What It’s Like To Watch Your Parents Get Divorced When You’re Just A Kid.

What It’s Like To Watch Your Parents Get Divorced When You’re Just A Kid.


Half of all marriages end in divorce. It’s such an incredibly common thing, and it causes a whole lot of emotional baggage for everyone involved in the process.
All too often, however, people tend to sweep the whole thing under the rug. This is common whenever difficult situations arise, but it happens especially frequently when a relationship comes to an end, of which divorces are by the messiest and most painful. People spend years with someone, thinking they’re going to be with forever. They raise a family, they watch their kids happily growing up, and then everything is torn in apart.
Divorce is a horrible experience for anyone, but it’s especially hard on kids. You go through the early stages of your life blissfully unaware of the complexity of adult problems and the complicated and delicate nature of a romantic relationship. To you, your parents are just mom and dad. They’ve always been together, and you see no reason to ever suspect that things will be different. Then, one day, something changes.
Perhaps you overhear an argument. Maybe something happens that causes your parents to act with more hostility and venom towards each other than you ever knew they were capable of. Suddenly, your world is split in two. The happy image you had of home is slowly shattered and replaced by the understanding that your parents might not be together forever.
The long-term ramifications of witnessing your parents get divorced as a child can be serious, especially if the split is bitter nasty and you’re caught in the crossfire. It can leave lasting mental scars that can take years to heal, and can influence your future behaviors, emotional responses, and beliefs about relationships and marriage.
Rather than growing up in a stable, consistent home, you spend your childhood being shuttled back and forth between your parents. A feeling of unsettled uncertainty descends over you, and you’re never really sure where you stand, where home is, or who you can fully trust and rely on in life. You end up keeping your distance from people, afraid to get too close in case they leave and you end up even more alone than you were before.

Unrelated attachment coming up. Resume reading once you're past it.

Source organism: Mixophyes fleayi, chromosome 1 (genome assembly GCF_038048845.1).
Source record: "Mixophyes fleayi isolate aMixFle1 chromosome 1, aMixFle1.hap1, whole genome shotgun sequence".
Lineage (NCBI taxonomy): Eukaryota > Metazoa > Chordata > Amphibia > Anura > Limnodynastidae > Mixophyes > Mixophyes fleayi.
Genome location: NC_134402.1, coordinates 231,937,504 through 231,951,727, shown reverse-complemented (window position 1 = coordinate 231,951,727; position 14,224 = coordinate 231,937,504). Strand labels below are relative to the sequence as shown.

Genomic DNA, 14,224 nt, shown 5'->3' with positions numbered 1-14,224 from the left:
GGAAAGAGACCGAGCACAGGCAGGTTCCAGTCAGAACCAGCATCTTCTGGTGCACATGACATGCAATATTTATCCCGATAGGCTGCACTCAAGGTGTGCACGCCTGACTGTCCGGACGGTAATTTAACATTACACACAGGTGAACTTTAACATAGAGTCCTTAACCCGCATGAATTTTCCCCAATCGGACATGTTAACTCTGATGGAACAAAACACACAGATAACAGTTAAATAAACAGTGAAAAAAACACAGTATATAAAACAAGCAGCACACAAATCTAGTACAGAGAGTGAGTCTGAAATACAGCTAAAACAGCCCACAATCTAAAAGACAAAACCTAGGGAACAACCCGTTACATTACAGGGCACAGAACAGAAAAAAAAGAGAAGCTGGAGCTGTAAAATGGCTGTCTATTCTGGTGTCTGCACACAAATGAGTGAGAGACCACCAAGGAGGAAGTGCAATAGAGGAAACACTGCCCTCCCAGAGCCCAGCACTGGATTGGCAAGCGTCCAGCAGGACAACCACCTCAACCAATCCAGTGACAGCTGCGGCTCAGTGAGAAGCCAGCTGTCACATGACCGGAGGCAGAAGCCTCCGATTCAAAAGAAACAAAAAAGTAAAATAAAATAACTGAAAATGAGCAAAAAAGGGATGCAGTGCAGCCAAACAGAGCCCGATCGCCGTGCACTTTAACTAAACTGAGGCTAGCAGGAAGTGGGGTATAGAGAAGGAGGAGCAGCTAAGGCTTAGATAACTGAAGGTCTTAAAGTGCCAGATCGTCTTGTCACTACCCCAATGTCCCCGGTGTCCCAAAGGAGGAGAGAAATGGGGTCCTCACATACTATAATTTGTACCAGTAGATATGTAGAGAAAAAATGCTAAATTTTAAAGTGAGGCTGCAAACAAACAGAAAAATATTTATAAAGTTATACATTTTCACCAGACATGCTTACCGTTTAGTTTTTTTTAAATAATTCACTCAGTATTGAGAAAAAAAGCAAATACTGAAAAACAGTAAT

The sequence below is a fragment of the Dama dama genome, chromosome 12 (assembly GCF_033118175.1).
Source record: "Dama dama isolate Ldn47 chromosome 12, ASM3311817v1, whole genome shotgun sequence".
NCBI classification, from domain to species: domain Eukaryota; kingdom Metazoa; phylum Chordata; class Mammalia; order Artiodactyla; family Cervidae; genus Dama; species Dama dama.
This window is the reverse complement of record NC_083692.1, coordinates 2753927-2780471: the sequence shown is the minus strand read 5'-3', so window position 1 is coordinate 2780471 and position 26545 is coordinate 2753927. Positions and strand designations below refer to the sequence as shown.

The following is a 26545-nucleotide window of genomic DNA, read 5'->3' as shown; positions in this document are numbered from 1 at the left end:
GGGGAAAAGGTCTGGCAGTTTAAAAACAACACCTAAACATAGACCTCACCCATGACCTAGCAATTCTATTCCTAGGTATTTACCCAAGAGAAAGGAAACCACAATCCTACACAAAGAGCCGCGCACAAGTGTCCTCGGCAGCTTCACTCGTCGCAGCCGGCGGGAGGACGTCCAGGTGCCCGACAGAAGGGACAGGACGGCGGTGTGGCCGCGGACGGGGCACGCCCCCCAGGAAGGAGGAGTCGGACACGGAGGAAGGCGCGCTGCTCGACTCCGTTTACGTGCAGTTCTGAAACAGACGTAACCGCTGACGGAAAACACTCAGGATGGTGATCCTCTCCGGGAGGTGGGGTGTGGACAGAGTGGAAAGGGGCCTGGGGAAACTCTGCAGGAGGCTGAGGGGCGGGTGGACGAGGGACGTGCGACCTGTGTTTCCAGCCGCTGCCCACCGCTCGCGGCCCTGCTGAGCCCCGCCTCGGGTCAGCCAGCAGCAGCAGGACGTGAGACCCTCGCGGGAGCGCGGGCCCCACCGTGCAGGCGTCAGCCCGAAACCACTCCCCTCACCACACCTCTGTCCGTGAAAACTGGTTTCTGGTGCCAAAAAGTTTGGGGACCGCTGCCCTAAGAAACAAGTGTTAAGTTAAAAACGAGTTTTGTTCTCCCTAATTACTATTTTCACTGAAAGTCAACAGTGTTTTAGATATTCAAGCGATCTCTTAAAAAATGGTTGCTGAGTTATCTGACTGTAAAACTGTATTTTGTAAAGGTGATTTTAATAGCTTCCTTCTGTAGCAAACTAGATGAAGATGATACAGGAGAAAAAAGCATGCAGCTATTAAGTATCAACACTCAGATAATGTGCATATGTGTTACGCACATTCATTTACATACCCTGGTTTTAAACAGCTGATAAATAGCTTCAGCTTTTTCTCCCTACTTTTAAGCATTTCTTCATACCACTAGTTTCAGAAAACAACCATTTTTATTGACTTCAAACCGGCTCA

You don’t know what it’s like to have all of the people you love in life around you anymore. When you’re young, you just don’t quite understand that whoever you leave will still be there when you return to see them again, and every time you leave one parent’s house to visit the other you feel like you’re mourning the loss of a parent all over again.
As you grow up, you feel permanently uneasy, as if at any moment someone is going to walk through the door and tell you to pack up because you’re leaving. You’re always prepared for this possibility, so you never quite feel settled in any one place. You’re always itching to leave. You don’t stay in any place because that’s never been what you’ve done. You’re used to life on the move.
You learn that getting too attached to someone leads to pain, so you don’t let yourself get too attached. It’s a defense mechanism to stop yourself getting hurt.
If your parents split up amicably, the damage can be minimized. If the breakup is bad, however, then things can be very different. You see the shouting, the abuse, the manipulation, and you internalize it all. It all becomes part of your repertoire of behavior, which can all come spilling out as soon as it is provoked. You want to scream, shout, throw things, intimidate people, because you know how powerless it feels to witness or be on the receiving end.
You know how it feels to be the outlet your parents use to vent all their frustration on. You’re part of the reason why the divorce is so hard, so you become someone to blame in their eyes, even if they don’t realize it.
You grow up and you begin to think about the concept of relationships when you see your friends falling in love. Deep down, you find that you don’t believe in love. Not really. You’ve seen how it ends.
Every divorce varies in subtle or vastly different ways. All divorces affect any kids the most, but those that are conducted maturely and with a lot of love, affection, and reassurance for the kids is easier to handle. When they witness violence, anger, bitterness, and genuine hate, the whole messed up situation is imprinted on their young minds, the repercussions of which will play out in the years to come as they try to live their lives.
Watching your parents, the people you love most in the entire world, at each other’s throats is a pain that can never truly be erased.
Watching your parents get divorced as a kid can be a nightmare that stays with you in some form for the rest of your life.
Written by Maverick, Staff Writer at Lessons Learned In Life Inc. ©️

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